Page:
Harold Shipman was a family doctor. He was also a prolific serial killer hiding behind his stethoscope to murder hundreds of patients.
Back in 1974 Dr Harold Shipman landed his first job as a GP.
In 1977, he became a GP at the Donneybrook House group practice in Hyde near Manchester before setting up his own practice in 1993.
He was respected, liked. Trusted.
On June 24, 1998, Kathleen Grundy was found dead on the sofa at her home.
Dr Shipman, her GP, was called. He signed her death certificate, recording ‘old age’ as the cause of death. Her daughter, Angela Woodruff, spoke to Shipman.
She discovered the GP had visited her mother that morning, and was the last person to see her alive. He said she’d been sick and probably suffered a heart attack.
Angela was shocked, she would have known if her mum had been ill. But Kathleen, though 81, was active, sprightly. Then it emerged that a will had been made, apparently by her mother, leaving £386,000 to Shipman.
Doubting the authenticity of the will, she went to police. An investigation was launched.
Kathleen Grundy’s body was exhumed. An examination found it contained traces of diamorphine – a drug used for pain control, usually administered by a healthcare professional.
And the will was found to be a forgery. On 7 September 1998, Shipman was arrested.
Other people started contacting police. They’d harboured concerns about the sudden deaths of relatives. More bodies were exhumed.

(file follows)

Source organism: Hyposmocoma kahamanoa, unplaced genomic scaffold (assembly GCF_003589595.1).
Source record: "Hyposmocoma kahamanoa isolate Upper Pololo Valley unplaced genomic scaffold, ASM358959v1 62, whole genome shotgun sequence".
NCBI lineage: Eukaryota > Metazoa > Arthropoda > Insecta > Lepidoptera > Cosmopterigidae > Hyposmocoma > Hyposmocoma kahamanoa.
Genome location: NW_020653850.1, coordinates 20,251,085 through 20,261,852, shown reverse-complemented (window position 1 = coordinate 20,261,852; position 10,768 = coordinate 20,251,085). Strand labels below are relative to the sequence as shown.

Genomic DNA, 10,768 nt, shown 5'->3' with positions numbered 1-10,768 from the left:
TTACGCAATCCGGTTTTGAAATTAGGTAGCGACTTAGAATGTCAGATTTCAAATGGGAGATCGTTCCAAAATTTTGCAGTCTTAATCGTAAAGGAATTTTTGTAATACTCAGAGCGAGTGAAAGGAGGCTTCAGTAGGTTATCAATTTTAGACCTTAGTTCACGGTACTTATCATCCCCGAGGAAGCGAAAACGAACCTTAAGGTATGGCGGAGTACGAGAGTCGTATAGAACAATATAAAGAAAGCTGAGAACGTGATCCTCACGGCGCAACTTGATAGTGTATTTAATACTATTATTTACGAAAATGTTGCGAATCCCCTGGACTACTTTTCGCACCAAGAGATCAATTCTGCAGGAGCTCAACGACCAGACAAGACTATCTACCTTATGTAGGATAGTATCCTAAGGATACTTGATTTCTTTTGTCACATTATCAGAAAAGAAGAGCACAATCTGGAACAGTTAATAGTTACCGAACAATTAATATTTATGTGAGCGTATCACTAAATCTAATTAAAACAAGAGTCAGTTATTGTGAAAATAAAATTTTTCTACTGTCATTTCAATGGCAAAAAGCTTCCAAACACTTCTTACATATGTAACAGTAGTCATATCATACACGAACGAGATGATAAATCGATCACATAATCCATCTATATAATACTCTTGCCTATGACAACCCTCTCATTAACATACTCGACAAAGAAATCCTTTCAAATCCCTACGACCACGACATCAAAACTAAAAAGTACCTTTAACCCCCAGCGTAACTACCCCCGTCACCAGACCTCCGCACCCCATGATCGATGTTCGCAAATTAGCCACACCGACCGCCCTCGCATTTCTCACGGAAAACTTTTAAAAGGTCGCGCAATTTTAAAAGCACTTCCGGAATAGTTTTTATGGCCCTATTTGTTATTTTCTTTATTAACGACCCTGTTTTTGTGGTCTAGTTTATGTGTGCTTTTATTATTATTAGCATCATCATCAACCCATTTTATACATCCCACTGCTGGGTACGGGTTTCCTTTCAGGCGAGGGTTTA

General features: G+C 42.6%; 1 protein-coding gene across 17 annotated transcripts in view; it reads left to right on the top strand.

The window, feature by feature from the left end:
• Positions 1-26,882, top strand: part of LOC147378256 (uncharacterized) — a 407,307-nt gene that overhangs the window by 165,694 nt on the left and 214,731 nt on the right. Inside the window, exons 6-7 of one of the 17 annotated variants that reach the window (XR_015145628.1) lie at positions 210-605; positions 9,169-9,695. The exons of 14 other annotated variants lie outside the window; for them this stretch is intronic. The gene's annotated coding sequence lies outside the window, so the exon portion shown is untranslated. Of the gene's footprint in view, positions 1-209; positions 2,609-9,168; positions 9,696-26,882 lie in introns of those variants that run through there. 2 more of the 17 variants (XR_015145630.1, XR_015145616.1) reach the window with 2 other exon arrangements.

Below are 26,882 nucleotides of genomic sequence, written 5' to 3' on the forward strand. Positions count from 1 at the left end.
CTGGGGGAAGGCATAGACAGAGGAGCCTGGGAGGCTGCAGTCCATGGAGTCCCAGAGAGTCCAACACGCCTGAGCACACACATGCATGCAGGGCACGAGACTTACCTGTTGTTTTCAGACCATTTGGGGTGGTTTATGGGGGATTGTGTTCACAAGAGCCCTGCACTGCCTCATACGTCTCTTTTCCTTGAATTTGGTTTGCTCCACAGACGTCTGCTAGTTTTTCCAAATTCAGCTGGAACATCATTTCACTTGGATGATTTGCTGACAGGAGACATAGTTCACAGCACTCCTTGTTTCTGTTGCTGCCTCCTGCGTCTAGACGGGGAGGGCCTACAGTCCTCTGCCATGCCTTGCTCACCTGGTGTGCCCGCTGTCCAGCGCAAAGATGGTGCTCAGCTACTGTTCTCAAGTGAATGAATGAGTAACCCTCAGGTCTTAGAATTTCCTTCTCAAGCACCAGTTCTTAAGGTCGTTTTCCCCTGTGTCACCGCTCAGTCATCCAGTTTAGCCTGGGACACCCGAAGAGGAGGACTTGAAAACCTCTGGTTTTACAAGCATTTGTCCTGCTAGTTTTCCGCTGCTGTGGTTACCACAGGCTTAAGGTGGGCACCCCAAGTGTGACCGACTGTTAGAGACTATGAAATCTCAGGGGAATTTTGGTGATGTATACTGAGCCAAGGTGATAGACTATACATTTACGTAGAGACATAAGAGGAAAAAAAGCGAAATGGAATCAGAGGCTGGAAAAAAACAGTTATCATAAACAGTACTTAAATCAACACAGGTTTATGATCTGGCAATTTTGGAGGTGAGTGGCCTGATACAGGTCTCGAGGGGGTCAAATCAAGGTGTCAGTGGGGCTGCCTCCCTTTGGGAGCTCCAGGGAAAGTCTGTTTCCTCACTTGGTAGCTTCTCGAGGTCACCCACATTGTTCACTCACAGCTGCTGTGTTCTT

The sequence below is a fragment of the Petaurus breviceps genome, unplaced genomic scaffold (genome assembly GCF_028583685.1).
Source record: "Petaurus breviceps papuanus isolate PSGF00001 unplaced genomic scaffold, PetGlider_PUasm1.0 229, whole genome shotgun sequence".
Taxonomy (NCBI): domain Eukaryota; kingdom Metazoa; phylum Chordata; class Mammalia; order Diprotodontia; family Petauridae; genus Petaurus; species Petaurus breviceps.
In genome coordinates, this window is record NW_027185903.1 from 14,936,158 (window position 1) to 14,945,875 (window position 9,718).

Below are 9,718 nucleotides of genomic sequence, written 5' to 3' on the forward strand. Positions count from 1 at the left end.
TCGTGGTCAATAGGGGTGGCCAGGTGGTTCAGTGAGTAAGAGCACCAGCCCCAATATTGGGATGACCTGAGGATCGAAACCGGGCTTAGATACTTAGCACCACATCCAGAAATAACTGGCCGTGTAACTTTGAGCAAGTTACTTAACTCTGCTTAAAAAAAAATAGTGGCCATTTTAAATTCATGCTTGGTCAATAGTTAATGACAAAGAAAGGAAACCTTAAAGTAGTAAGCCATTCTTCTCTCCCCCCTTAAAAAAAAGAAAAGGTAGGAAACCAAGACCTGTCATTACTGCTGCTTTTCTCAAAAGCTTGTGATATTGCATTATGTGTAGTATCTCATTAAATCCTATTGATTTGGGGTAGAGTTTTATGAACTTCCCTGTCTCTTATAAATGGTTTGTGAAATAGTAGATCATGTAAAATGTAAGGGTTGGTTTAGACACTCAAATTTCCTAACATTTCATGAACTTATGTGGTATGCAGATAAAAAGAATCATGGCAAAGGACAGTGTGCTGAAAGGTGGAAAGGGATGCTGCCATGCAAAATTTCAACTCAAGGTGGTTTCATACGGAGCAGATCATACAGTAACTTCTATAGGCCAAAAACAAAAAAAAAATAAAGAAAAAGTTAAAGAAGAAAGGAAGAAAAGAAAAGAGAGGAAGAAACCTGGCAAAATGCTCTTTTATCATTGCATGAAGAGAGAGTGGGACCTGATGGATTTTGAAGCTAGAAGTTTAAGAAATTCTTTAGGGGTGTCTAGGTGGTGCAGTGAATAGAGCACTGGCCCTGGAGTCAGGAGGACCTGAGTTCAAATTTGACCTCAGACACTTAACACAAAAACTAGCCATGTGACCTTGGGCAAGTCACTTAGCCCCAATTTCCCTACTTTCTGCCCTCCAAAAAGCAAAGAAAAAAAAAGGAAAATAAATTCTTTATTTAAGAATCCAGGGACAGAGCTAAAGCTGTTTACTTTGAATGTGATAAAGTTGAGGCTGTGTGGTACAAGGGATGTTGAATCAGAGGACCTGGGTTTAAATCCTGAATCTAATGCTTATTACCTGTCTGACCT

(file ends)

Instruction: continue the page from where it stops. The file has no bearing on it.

Detectives discovered Shipman had been administering lethal doses of diamorphine, signing patients’ death certificates and falsifying medical records to indicate they’d been in poor health.
Shipman was charged with murdering 15 patients – Marie West, Irene Turner, Lizzie Adams, Jean Lilley, Ivy Lomas, Muriel Grimshaw, Marie Quinn, Kathleen Wagstaff, Bianka Pomfret, Norah Nuttall, Pamela Hillier, Maureen Ward, Winifred Mellor, Joan Melia and Kathleen Grundy.
They’d all died between 1995 and 1998.
In February 2000 he was convicted on all charges and handed 15 life sentences.
Shipman was told he’d spend the rest of his life in jail.
Crimes that shocked the world
The world was left reeling. A trusted doctor had been murdering patients. And while he’d been convicted of 15-murders, police suspected many, perhaps hundreds more had died at his hands.
The Shipman Inquiry was launched.
In 2001 the inquiry reported Shipman had killed 215 patients, confirming him as Britain’s worst serial killer. The report stated there was a ‘real suspicion’ he’d murdered another 45, and a further 200 deaths were ‘highly suspicious’.
Meanwhile Shipman stayed silent. Never admitting his guilt.
On January 13 2004, Shipman, 57, was found hanging in his cell at Wakefield Prison in West Yorkshire – taking his secrets with him.
In 2005, the final report by the Shipman Inquiry found the doctor had killed 15 patients in his early career, bringing his total confirmed murder toll to around 250.
It is suspected that he began murdering patients almost immediately after starting his first job as a GP. A relentless killing spree that would last 24-years.
At times it is possible that Shipman was averaging one murder a week, and at one point may have killed three victims in one day.
But in truth, we’ll never know how many patients Harold Shipman murdered and many families must be left wondering if their loved-one died at his hands.
Read more crimes that shocked the world here.